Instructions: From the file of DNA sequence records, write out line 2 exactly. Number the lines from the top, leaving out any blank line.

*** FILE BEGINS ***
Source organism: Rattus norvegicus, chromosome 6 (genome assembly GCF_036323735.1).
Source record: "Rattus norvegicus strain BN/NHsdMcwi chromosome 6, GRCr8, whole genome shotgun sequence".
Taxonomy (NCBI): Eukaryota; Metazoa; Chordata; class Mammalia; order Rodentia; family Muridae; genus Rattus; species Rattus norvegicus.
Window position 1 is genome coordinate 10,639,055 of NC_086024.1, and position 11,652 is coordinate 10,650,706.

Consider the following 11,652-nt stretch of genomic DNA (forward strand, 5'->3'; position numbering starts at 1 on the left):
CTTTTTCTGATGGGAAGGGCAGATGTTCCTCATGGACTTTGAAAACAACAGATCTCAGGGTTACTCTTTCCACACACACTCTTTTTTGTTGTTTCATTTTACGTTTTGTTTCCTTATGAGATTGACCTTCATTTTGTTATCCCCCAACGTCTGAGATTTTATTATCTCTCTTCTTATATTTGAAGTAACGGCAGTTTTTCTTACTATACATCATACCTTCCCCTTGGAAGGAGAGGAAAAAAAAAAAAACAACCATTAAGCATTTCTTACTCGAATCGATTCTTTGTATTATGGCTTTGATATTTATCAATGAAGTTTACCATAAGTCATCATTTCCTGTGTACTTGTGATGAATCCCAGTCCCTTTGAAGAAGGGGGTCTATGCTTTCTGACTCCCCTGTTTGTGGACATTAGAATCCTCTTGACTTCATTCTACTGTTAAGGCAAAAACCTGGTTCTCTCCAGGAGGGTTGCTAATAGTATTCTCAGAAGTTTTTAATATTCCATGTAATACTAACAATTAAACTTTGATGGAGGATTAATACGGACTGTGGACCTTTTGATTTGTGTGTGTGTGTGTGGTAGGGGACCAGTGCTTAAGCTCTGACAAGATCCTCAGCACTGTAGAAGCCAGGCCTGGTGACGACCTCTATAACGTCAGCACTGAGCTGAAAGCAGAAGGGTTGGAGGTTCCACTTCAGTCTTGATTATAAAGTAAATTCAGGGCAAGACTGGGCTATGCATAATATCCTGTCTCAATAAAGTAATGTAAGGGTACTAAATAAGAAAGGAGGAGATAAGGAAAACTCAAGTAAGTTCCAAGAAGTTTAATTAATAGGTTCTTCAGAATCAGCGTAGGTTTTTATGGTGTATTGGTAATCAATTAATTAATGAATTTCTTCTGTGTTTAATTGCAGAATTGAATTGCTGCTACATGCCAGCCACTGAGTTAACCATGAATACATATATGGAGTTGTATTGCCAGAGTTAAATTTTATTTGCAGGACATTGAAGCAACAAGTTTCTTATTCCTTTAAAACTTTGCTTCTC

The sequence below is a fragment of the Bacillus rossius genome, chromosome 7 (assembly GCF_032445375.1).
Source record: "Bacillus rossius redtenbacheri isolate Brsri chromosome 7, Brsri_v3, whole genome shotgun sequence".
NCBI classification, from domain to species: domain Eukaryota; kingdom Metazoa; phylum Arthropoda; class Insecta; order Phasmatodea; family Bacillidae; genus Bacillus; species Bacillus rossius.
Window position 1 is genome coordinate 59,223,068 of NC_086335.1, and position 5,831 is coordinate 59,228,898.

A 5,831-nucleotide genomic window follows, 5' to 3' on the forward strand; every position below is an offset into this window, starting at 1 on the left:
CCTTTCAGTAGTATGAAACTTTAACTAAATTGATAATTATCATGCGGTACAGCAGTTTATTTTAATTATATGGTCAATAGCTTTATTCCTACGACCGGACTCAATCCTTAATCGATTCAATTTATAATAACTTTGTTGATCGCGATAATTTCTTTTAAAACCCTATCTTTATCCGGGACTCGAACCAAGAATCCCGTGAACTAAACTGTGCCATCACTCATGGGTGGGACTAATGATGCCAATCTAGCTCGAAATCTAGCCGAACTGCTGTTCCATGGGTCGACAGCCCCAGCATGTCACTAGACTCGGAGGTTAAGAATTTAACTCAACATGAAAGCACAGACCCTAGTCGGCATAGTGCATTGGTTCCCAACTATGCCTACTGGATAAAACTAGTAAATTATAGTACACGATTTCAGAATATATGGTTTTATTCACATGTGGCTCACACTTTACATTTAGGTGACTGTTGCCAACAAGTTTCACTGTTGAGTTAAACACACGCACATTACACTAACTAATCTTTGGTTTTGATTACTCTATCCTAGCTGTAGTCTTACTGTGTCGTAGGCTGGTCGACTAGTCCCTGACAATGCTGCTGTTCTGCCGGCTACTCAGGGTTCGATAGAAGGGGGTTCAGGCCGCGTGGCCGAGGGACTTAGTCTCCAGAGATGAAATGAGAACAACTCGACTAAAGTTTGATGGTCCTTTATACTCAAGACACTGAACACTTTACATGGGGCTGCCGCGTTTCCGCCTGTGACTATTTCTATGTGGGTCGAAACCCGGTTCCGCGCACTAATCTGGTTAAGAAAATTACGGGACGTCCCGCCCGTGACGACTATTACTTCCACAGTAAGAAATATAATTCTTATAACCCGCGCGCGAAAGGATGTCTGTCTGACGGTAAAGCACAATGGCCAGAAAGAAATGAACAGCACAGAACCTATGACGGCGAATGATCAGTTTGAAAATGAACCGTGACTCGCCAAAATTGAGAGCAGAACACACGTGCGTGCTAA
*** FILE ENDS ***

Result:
Source record: "Rattus norvegicus strain BN/NHsdMcwi chromosome 6, GRCr8, whole genome shotgun sequence".